- Standard Number:1904.12(g)(1)
OSHA requirements are set by statute, standards and regulations. Our interpretation letters explain these requirements and how they apply to particular circumstances, but they cannot create additional employer obligations. This letter constitutes OSHA's interpretation of the requirements discussed. Note that our enforcement guidance may be affected by changes to OSHA rules. Also, from time to time we update our guidance in response to new information. To keep apprised of such developments, you can consult OSHA's website at http://www.osha.gov.
October 16, 1989
MEMORANDUM FOR: Byron R. Chadwick Regional Administrator THRU: Carey, Director Office of Field Programs FROM: Thomas J. Shepich, Director Directorate of Compliance Programs SUBJECT: Recordkeeping Interpretation
This is in response to your memorandum of June 9, received in this office on August 4, in which you sought policy guidance. The issues arose over calculation of LWDI rates at a Coors Brewery, where the company has a can plant, a bottle plant, and a brewery, located at the same physical site. You also had a question as to how to handle a maintenance shop at the Coors Brewery, which is a common service provided to the three operations and cannot be attributed to any single establishment except the administrative complex, which is low-hazard and would not be subject to a programmed inspection.
First, we agree with your determination that Coors does have three separate manufacturing establishments on this site. As you are aware, 29 CFR 1904.12(g)(1) treats the above-mentioned situation as a "separate establishment".
Second, the maintenance shops should be treated as a separate establishment for recordkeeping purposes. Guidance is provided in Chapter iii(A), page 19, of the BLS Recordkeeping Guidelines for Occupational Injuries and Illnesses. A separate set of logs should be kept for these employees since they are not identified exclusively with any one of the three manufacturing establishments. Additionally, because maintenance shops are not considered low hazard, they may fall within the scope of a comprehensive programmed or unprogrammed inspection, as discussed in Chapter II(B)(5)(a) of the Field operations Manual.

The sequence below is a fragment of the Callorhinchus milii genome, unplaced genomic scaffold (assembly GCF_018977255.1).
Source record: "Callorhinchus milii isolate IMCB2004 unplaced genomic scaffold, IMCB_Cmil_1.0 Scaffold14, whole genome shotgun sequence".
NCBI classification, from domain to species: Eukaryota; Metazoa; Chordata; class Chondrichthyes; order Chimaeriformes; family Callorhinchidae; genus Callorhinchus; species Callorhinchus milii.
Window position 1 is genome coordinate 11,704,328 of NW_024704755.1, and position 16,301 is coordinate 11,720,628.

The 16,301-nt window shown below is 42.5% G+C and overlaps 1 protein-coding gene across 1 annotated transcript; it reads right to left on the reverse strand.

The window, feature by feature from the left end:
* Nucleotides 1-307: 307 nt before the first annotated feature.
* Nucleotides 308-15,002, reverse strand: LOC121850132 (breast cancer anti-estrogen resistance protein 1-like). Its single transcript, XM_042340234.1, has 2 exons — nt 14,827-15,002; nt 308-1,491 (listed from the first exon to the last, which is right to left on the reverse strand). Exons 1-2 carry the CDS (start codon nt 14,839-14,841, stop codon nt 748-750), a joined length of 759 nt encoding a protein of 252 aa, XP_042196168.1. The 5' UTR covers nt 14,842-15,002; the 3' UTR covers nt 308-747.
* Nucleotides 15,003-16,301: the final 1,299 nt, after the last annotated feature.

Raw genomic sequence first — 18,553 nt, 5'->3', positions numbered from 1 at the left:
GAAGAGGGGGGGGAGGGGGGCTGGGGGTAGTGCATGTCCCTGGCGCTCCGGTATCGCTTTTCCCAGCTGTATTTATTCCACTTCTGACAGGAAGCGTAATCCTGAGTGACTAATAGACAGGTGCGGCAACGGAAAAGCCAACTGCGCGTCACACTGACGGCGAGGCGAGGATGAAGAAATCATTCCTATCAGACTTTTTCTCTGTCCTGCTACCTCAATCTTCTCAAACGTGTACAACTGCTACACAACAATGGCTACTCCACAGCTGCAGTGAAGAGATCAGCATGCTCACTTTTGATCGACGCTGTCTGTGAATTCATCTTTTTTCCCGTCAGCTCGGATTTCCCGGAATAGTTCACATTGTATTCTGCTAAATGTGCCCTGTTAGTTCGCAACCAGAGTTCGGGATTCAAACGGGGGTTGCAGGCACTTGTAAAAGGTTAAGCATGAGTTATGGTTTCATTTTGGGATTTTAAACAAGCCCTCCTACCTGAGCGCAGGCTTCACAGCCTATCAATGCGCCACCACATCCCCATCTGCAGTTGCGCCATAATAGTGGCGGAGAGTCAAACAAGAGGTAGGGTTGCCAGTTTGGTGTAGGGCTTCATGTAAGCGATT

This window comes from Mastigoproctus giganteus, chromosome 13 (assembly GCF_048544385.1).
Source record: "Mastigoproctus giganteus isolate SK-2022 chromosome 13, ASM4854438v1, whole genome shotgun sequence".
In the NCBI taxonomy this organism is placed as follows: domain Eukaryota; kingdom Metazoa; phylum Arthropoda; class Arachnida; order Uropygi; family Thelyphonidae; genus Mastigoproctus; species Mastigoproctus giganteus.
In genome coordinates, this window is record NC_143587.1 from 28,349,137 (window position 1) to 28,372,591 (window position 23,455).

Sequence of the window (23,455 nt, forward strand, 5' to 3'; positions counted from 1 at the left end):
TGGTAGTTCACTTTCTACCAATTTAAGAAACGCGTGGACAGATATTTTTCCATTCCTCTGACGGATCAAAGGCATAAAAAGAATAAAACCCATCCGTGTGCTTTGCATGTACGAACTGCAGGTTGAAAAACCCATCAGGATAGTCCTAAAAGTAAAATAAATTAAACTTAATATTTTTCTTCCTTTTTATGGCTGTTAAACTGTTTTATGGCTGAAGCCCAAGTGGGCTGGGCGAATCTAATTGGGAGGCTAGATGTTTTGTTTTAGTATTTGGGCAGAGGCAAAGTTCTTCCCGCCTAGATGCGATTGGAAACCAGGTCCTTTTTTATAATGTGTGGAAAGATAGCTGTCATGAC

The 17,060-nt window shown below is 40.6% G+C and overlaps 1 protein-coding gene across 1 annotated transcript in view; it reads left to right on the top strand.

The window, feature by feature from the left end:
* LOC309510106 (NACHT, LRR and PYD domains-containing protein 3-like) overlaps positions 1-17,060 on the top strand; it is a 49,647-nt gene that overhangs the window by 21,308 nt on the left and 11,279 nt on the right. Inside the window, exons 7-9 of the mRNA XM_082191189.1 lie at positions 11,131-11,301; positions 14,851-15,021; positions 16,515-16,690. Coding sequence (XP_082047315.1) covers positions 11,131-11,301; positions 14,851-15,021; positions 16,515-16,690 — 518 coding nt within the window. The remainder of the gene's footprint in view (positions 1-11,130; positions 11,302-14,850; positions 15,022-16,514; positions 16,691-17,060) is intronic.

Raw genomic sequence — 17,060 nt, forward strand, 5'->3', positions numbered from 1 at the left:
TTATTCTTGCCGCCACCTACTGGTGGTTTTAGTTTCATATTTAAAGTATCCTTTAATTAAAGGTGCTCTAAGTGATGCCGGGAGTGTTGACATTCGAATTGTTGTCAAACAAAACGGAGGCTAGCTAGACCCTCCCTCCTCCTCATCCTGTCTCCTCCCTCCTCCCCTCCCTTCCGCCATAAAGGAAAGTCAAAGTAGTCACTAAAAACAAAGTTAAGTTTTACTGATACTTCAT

June 9, 1989
MEMORANDUM FOR: BYRON R. CHADWICK Regional Administrator FROM: GERARD RYAN Area Director SUBJECT: Request For Recordkeeping Interpretation
During a recent inspection at the Adolph Coors brewery a question was raised as to what constituted an establishment for the purposes of our lwdi calculation. The Coors Company has a can plant, bottle plant, and brewery all located at the same physical site which comprises several hundred acres. In addition they also have several service type operations that perform services for these manufacturing operations such as engineering: maintenance and their Administrative office.
The Coors Company wanted us to treat the entire valley in Golden as one establishment. If we had done so their lwdi rate would have been less then the National average and a comprehensive safety inspection would not have been conducted. Our position was that they had three separate manufacturing establishments each with it's own unique SIC code which appear in different locations on the planning guides outside of the current cycle.
It appears from looking at 1904 and BLS's Recordkeeping Guidelines (blue book) that an establishment is dependent on a single location, has "distinctly separate activities", and would typically have separate administrative services such as management, accounting and payroll.
They are located on one contiguous location, they do have distinctly separate activities, and they have separate management at the manufacturing locations which report to common management at their main administrative office where they share the same accounting and payroll services. Thus you could argue either position. I feel however, that they should be treated as having three separate manufacturing establishments. If we do that however, how do we handle their maintenance shops which is a common service provided to all three and can not be attributed to any single establishment except their administrative complex which is low hazard and would not be subject to a programmed inspection?
As you are aware the Coors company did allow a consensual inspection. I would appreciate an interpretation for our future reference on how to treat such a location should the need arise to obtain a warrant.